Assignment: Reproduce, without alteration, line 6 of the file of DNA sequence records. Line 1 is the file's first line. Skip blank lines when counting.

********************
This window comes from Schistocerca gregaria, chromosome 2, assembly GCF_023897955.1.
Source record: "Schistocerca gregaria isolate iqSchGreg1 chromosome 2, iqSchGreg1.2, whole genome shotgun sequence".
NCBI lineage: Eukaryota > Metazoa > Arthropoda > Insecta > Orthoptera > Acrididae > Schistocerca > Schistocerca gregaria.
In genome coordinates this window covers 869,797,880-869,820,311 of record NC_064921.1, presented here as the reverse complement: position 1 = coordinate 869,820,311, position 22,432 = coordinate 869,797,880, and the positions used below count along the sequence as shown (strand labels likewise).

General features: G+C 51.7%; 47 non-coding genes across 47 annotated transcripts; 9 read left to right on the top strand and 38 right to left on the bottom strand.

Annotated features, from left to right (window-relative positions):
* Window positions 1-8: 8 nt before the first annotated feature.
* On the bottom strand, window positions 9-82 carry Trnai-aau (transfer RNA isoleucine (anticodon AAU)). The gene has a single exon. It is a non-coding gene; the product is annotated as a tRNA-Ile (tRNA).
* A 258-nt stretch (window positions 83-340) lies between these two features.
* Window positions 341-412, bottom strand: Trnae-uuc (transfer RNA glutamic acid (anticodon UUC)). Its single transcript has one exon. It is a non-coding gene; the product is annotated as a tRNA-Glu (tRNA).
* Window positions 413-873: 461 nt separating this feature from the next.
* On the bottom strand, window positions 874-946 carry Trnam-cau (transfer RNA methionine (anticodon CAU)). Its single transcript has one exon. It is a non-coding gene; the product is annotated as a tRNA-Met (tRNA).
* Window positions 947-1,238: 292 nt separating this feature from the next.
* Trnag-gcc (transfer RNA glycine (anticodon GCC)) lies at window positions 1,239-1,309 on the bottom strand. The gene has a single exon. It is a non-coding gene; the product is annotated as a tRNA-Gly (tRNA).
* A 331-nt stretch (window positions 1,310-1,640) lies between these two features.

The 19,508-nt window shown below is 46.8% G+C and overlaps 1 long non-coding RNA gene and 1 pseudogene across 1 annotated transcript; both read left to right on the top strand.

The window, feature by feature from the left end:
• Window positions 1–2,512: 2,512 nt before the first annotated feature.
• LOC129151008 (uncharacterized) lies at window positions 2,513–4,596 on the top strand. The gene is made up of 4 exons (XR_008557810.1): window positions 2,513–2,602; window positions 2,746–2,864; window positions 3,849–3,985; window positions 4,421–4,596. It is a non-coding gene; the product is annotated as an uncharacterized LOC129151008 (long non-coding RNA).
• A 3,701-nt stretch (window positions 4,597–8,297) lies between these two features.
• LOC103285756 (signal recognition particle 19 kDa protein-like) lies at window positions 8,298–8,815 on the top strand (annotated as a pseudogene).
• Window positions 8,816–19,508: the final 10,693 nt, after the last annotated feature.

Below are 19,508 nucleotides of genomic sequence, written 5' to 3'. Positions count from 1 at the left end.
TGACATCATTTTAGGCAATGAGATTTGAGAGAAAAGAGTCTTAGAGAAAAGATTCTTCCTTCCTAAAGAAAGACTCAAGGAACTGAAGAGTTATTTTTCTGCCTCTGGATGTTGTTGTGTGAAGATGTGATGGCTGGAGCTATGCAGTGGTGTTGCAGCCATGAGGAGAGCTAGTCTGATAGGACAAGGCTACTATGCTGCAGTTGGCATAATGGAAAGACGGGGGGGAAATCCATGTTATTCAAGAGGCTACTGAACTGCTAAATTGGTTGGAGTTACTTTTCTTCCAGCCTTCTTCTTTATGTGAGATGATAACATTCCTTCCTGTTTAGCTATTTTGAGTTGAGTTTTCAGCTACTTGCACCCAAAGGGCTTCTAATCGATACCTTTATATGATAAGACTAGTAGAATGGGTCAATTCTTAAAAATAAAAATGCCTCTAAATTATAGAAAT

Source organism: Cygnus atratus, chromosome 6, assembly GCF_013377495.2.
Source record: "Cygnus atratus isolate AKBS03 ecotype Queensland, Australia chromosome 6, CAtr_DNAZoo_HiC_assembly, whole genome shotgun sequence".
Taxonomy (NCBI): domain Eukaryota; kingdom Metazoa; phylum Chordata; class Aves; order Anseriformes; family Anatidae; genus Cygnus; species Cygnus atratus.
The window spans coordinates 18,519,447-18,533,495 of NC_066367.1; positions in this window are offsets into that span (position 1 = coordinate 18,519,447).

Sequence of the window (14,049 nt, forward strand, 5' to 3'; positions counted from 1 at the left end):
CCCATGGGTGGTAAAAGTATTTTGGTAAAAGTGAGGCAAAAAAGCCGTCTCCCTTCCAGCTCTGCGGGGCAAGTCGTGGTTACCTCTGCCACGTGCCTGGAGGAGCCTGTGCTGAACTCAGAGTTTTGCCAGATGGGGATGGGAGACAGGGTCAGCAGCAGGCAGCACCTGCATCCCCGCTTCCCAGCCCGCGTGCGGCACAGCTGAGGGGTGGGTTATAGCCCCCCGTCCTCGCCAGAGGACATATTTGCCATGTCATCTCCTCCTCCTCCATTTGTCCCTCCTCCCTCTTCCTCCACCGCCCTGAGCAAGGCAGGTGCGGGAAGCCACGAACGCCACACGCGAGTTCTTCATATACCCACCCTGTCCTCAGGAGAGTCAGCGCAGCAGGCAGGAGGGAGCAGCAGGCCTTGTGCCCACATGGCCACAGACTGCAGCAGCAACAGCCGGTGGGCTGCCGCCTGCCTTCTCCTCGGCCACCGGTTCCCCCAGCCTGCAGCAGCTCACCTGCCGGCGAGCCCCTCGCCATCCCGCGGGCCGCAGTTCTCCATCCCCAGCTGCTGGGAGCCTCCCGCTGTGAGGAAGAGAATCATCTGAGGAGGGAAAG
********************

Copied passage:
Annotated features, from left to right (window-relative positions):